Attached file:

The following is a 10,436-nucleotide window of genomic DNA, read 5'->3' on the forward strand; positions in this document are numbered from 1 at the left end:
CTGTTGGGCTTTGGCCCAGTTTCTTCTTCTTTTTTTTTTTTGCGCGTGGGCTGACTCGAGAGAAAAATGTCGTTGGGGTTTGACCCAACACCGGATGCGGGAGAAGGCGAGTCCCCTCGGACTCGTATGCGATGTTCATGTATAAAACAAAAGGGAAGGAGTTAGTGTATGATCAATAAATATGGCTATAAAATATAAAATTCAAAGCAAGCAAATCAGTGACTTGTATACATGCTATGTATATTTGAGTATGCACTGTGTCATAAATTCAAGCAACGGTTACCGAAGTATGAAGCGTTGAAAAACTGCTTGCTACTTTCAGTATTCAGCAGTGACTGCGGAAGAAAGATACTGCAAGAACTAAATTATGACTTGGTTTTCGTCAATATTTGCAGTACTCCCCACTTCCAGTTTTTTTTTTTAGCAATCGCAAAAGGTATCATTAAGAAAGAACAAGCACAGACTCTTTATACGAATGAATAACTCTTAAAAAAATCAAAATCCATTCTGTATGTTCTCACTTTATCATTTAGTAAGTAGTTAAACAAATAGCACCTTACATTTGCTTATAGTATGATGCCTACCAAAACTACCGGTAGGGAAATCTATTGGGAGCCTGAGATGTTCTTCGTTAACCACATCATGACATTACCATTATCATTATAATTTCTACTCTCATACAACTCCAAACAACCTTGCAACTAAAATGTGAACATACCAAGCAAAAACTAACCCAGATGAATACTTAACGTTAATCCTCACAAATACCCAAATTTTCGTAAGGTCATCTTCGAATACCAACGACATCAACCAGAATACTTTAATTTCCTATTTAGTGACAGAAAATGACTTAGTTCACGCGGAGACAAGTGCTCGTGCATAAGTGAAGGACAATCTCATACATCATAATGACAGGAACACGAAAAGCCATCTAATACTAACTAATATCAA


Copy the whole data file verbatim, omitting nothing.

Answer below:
The following is a 10,436-nucleotide window of genomic DNA, read 5'->3' on the forward strand; positions in this document are numbered from 1 at the left end:
CTGTTGGGCTTTGGCCCAGTTTCTTCTTCTTTTTTTTTTTTGCGCGTGGGCTGACTCGAGAGAAAAATGTCGTTGGGGTTTGACCCAACACCGGATGCGGGAGAAGGCGAGTCCCCTCGGACTCGTATGCGATGTTCATGTATAAAACAAAAGGGAAGGAGTTAGTGTATGATCAATAAATATGGCTATAAAATATAAAATTCAAAGCAAGCAAATCAGTGACTTGTATACATGCTATGTATATTTGAGTATGCACTGTGTCATAAATTCAAGCAACGGTTACCGAAGTATGAAGCGTTGAAAAACTGCTTGCTACTTTCAGTATTCAGCAGTGACTGCGGAAGAAAGATACTGCAAGAACTAAATTATGACTTGGTTTTCGTCAATATTTGCAGTACTCCCCACTTCCAGTTTTTTTTTTTAGCAATCGCAAAAGGTATCATTAAGAAAGAACAAGCACAGACTCTTTATACGAATGAATAACTCTTAAAAAAATCAAAATCCATTCTGTATGTTCTCACTTTATCATTTAGTAAGTAGTTAAACAAATAGCACCTTACATTTGCTTATAGTATGATGCCTACCAAAACTACCGGTAGGGAAATCTATTGGGAGCCTGAGATGTTCTTCGTTAACCACATCATGACATTACCATTATCATTATAATTTCTACTCTCATACAACTCCAAACAACCTTGCAACTAAAATGTGAACATACCAAGCAAAAACTAACCCAGATGAATACTTAACGTTAATCCTCACAAATACCCAAATTTTCGTAAGGTCATCTTCGAATACCAACGACATCAACCAGAATACTTTAATTTCCTATTTAGTGACAGAAAATGACTTAGTTCACGCGGAGACAAGTGCTCGTGCATAAGTGAAGGACAATCTCATACATCATAATGACAGGAACACGAAAAGCCATCTAATACTAACTAATATCAA